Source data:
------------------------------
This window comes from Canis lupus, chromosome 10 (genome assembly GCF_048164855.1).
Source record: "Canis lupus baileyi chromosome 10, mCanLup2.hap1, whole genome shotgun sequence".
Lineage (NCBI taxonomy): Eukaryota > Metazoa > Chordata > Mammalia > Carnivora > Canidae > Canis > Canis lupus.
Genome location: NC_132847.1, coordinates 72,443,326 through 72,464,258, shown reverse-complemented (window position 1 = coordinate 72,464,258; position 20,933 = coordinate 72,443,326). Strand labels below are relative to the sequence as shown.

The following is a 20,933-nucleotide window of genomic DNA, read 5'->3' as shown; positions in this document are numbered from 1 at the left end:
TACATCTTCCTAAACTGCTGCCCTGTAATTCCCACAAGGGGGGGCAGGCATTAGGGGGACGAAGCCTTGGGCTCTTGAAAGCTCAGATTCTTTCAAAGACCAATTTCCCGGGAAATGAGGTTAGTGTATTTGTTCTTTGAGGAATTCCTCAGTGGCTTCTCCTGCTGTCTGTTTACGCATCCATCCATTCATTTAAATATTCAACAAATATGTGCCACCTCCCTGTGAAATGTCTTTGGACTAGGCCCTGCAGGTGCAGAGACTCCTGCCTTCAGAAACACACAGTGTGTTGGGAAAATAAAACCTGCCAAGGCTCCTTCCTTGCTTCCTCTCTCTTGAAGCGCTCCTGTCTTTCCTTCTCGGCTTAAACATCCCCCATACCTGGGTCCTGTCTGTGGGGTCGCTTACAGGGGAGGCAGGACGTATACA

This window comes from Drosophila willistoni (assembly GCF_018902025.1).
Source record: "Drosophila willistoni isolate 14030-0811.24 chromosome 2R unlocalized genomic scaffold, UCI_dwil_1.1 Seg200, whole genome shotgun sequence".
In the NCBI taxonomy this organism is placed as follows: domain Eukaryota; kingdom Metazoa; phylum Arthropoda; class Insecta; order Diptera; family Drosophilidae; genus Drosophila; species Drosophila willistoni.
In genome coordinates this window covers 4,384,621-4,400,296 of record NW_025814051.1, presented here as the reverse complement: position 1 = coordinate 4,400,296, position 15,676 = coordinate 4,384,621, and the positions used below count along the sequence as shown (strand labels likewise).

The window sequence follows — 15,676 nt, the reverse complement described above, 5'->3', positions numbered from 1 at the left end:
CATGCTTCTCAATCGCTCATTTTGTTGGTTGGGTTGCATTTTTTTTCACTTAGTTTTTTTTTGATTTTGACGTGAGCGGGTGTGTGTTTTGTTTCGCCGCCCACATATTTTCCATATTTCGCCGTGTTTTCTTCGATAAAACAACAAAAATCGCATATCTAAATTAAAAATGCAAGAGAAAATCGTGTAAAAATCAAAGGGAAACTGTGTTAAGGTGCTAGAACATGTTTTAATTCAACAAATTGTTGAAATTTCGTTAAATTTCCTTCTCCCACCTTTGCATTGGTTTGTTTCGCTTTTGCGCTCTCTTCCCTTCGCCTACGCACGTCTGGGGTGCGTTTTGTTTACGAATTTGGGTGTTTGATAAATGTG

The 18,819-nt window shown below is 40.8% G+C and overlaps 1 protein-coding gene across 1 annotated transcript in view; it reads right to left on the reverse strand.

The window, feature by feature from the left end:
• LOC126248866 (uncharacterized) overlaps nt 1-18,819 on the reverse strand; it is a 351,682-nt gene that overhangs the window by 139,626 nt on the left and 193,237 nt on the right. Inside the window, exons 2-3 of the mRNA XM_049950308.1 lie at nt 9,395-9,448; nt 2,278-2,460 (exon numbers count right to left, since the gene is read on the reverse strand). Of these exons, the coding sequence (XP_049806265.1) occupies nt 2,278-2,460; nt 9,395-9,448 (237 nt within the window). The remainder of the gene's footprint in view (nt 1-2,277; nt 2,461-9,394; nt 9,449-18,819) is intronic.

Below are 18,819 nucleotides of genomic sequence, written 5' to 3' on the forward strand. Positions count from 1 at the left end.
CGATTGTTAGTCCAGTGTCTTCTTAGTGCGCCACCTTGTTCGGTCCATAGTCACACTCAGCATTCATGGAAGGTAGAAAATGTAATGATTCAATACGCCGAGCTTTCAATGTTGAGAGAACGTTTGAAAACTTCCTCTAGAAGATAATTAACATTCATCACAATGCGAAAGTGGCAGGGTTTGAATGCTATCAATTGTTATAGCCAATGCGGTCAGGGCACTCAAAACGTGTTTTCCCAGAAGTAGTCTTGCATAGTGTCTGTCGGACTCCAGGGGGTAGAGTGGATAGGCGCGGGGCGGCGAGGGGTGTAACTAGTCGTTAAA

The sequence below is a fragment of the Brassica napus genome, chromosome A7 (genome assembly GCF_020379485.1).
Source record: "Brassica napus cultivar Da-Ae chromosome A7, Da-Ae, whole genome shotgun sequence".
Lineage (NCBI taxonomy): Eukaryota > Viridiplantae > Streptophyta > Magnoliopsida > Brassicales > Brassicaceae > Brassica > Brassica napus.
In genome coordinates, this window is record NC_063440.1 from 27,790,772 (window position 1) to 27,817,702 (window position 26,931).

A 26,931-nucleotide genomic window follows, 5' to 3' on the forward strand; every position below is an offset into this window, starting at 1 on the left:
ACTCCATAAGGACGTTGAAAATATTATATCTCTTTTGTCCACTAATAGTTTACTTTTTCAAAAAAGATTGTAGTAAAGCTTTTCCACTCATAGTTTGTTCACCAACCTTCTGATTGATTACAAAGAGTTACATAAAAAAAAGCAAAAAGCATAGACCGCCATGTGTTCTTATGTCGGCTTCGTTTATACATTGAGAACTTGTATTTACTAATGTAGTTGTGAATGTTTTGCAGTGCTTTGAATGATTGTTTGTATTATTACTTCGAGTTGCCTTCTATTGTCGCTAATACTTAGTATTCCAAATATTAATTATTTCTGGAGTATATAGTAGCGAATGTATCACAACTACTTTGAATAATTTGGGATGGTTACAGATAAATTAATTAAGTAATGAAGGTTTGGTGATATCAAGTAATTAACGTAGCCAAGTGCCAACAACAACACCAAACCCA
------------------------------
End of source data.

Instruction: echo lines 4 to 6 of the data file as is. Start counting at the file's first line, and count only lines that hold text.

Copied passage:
Genome location: NC_132847.1, coordinates 72,443,326 through 72,464,258, shown reverse-complemented (window position 1 = coordinate 72,464,258; position 20,933 = coordinate 72,443,326). Strand labels below are relative to the sequence as shown.

The following is a 20,933-nucleotide window of genomic DNA, read 5'->3' as shown; positions in this document are numbered from 1 at the left end:
TACATCTTCCTAAACTGCTGCCCTGTAATTCCCACAAGGGGGGGCAGGCATTAGGGGGACGAAGCCTTGGGCTCTTGAAAGCTCAGATTCTTTCAAAGACCAATTTCCCGGGAAATGAGGTTAGTGTATTTGTTCTTTGAGGAATTCCTCAGTGGCTTCTCCTGCTGTCTGTTTACGCATCCATCCATTCATTTAAATATTCAACAAATATGTGCCACCTCCCTGTGAAATGTCTTTGGACTAGGCCCTGCAGGTGCAGAGACTCCTGCCTTCAGAAACACACAGTGTGTTGGGAAAATAAAACCTGCCAAGGCTCCTTCCTTGCTTCCTCTCTCTTGAAGCGCTCCTGTCTTTCCTTCTCGGCTTAAACATCCCCCATACCTGGGTCCTGTCTGTGGGGTCGCTTACAGGGGAGGCAGGACGTATACA